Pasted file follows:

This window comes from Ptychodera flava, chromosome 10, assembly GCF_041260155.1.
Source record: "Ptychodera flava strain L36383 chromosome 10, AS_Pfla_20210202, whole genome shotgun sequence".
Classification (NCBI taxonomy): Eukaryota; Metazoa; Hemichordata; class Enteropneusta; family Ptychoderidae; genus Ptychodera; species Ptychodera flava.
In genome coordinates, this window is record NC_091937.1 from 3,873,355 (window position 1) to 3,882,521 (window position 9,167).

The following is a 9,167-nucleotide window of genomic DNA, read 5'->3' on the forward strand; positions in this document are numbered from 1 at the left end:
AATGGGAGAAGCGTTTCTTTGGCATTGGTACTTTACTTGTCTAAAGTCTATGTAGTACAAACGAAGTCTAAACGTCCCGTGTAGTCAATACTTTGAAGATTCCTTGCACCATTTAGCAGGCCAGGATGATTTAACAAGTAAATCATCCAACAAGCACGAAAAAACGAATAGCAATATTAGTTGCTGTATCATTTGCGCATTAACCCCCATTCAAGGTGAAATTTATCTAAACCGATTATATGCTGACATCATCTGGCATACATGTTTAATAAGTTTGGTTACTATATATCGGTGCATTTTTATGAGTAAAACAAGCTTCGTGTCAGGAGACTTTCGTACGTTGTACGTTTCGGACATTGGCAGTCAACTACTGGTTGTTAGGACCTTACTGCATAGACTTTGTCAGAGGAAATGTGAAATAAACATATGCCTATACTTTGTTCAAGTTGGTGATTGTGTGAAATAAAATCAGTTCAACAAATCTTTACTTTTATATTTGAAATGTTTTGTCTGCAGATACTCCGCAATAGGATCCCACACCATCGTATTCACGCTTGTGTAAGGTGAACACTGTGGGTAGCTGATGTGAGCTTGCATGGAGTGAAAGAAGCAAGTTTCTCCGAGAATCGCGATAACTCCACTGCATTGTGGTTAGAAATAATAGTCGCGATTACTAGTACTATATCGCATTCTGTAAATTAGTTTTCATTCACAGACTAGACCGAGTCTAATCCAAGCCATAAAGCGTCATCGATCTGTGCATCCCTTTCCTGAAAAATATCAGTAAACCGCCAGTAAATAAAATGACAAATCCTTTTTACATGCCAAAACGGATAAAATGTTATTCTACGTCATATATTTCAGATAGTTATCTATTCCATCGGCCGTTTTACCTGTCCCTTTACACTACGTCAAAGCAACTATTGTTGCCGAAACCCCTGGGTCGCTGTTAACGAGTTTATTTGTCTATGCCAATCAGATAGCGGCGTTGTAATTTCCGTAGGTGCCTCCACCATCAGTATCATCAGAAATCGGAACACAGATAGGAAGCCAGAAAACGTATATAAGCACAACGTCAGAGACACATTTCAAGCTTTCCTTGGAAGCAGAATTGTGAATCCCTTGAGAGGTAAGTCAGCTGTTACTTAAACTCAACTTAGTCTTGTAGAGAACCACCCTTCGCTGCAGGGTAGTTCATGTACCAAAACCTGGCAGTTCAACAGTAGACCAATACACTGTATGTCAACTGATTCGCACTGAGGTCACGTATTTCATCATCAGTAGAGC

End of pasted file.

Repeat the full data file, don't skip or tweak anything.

This window comes from Ptychodera flava, chromosome 10, assembly GCF_041260155.1.
Source record: "Ptychodera flava strain L36383 chromosome 10, AS_Pfla_20210202, whole genome shotgun sequence".
Classification (NCBI taxonomy): Eukaryota; Metazoa; Hemichordata; class Enteropneusta; family Ptychoderidae; genus Ptychodera; species Ptychodera flava.
In genome coordinates, this window is record NC_091937.1 from 3,873,355 (window position 1) to 3,882,521 (window position 9,167).

The following is a 9,167-nucleotide window of genomic DNA, read 5'->3' on the forward strand; positions in this document are numbered from 1 at the left end:
AATGGGAGAAGCGTTTCTTTGGCATTGGTACTTTACTTGTCTAAAGTCTATGTAGTACAAACGAAGTCTAAACGTCCCGTGTAGTCAATACTTTGAAGATTCCTTGCACCATTTAGCAGGCCAGGATGATTTAACAAGTAAATCATCCAACAAGCACGAAAAAACGAATAGCAATATTAGTTGCTGTATCATTTGCGCATTAACCCCCATTCAAGGTGAAATTTATCTAAACCGATTATATGCTGACATCATCTGGCATACATGTTTAATAAGTTTGGTTACTATATATCGGTGCATTTTTATGAGTAAAACAAGCTTCGTGTCAGGAGACTTTCGTACGTTGTACGTTTCGGACATTGGCAGTCAACTACTGGTTGTTAGGACCTTACTGCATAGACTTTGTCAGAGGAAATGTGAAATAAACATATGCCTATACTTTGTTCAAGTTGGTGATTGTGTGAAATAAAATCAGTTCAACAAATCTTTACTTTTATATTTGAAATGTTTTGTCTGCAGATACTCCGCAATAGGATCCCACACCATCGTATTCACGCTTGTGTAAGGTGAACACTGTGGGTAGCTGATGTGAGCTTGCATGGAGTGAAAGAAGCAAGTTTCTCCGAGAATCGCGATAACTCCACTGCATTGTGGTTAGAAATAATAGTCGCGATTACTAGTACTATATCGCATTCTGTAAATTAGTTTTCATTCACAGACTAGACCGAGTCTAATCCAAGCCATAAAGCGTCATCGATCTGTGCATCCCTTTCCTGAAAAATATCAGTAAACCGCCAGTAAATAAAATGACAAATCCTTTTTACATGCCAAAACGGATAAAATGTTATTCTACGTCATATATTTCAGATAGTTATCTATTCCATCGGCCGTTTTACCTGTCCCTTTACACTACGTCAAAGCAACTATTGTTGCCGAAACCCCTGGGTCGCTGTTAACGAGTTTATTTGTCTATGCCAATCAGATAGCGGCGTTGTAATTTCCGTAGGTGCCTCCACCATCAGTATCATCAGAAATCGGAACACAGATAGGAAGCCAGAAAACGTATATAAGCACAACGTCAGAGACACATTTCAAGCTTTCCTTGGAAGCAGAATTGTGAATCCCTTGAGAGGTAAGTCAGCTGTTACTTAAACTCAACTTAGTCTTGTAGAGAACCACCCTTCGCTGCAGGGTAGTTCATGTACCAAAACCTGGCAGTTCAACAGTAGACCAATACACTGTATGTCAACTGATTCGCACTGAGGTCACGTATTTCATCATCAGTAGAGC